A Verified Mark Certificate authority, often known as a VMC, is where Google needs you to register and trademark your logo. DigiCert or Entrust must be used for this. You must then upload the certificate you obtained to your website, make sure it is accessible to the public, and keep a record of it.

You are probably already aware, but for those who aren’t, there is a yearly cost associated with VMC. Ultimately, businesses have to decide where and how to invest their resources. Our recommendation would be that if email is an important channel to you (and it most likely is) it’s a good investment. That being said, we can always chat about that one-on-one if you would like to get in touch.

3. Set up BIMI on your domain.

BIMI (Brand Indicators for Message Identification) is an emerging email standard that allows businesses to display their brand logo within consumer inboxes for authenticated emails. It gives email inbox providers a standardized way to confirm your brand’s identity and pull your brand logos into their platforms and their users’ inboxes.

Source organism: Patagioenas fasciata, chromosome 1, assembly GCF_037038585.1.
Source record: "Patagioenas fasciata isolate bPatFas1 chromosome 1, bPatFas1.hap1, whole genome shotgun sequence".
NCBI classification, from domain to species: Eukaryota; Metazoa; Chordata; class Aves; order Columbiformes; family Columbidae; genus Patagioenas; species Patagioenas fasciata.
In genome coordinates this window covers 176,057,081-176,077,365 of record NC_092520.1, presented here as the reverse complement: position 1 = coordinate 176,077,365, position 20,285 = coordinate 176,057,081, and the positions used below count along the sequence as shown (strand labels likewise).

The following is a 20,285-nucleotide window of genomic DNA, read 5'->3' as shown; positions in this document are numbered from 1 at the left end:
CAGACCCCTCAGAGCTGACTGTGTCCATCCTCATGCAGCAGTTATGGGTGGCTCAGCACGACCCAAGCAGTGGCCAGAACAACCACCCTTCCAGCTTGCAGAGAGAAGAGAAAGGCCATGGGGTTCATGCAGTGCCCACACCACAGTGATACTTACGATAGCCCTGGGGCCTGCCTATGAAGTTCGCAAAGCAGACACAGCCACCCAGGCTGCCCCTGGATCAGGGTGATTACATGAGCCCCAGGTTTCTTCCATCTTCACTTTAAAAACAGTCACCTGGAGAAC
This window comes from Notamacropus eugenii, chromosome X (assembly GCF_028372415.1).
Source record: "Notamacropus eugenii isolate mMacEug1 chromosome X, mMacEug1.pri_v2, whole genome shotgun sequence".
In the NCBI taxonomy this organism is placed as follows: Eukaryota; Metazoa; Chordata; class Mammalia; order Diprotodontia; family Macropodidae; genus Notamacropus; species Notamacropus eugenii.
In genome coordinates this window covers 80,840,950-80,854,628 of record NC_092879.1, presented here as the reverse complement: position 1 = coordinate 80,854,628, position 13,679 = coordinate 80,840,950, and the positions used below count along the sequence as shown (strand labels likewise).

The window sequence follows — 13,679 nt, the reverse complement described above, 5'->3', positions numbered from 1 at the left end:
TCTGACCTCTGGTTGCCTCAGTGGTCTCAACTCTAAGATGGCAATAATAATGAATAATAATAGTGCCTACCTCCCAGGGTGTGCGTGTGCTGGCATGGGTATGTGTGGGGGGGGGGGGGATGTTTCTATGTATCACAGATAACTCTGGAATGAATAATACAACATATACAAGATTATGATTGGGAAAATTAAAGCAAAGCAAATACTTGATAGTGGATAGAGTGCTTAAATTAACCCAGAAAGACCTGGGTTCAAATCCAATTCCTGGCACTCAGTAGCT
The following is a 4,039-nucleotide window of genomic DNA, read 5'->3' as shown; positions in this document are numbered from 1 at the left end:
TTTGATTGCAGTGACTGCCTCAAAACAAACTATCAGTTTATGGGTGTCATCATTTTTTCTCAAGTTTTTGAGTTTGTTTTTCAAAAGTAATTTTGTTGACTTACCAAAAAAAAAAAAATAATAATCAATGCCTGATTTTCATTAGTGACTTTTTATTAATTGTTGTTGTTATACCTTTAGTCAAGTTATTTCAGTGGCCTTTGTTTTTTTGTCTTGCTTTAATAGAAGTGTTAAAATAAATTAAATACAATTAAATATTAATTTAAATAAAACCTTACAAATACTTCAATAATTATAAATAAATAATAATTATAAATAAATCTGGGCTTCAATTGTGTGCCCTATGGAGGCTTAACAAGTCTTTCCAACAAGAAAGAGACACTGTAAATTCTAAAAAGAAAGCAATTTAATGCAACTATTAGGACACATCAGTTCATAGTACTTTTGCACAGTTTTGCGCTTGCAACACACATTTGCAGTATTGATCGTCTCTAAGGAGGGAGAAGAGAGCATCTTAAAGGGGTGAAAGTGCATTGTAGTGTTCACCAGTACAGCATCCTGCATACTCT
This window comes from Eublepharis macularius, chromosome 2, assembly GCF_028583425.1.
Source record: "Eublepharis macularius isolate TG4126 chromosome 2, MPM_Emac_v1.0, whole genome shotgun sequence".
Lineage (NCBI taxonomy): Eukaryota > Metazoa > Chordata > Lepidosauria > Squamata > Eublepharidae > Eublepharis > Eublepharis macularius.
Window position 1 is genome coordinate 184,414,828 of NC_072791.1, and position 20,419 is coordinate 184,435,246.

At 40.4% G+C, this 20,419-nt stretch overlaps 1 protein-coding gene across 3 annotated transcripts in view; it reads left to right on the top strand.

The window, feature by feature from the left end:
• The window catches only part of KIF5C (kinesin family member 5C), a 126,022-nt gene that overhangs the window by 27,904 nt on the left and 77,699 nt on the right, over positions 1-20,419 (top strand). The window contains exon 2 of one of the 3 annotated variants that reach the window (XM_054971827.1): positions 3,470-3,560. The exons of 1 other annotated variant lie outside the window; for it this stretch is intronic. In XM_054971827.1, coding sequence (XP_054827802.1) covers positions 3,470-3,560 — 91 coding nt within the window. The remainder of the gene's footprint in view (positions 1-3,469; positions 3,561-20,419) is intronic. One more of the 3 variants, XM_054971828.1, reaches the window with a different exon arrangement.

In order to enroll with BIMI, marketers need a DMARC policy, something Inboxable helps implement and monitor. The Inboxable team can also coach marketers through the BIMI enrollment process which streamlines tasks and makes the whole initiative a bit less daunting.

How to confirm it worked

Use this handy BIMI Inspector tool, and of course, when you receive email on Gmail the blue checkmark next to your name should now appear.

Want to chat more about email marketing best practices? Check out our extensive library of resources or get in touch with one of our Inboxable experts. Our team consists of experienced and dedicated deliverability analysts. We remain focused on keeping our finger on the pulse, digesting the latest and most important information and relaying it directly to our clients.


Stephen Taunt
Stephen Taunt
Email Marketing Strategist

Stephen Taunt is an Email Marketing Strategist at Data Axle. With over a decade of data and client relations experience under his belt, he has worked within multiple industries ranging from the music business to global aviation media. In his current role, Stephen develops targeted and personalized email marketing strategies that optimize engagement, conversion, and customer retention, while closely monitoring key performance indicators to drive measurable success for clients.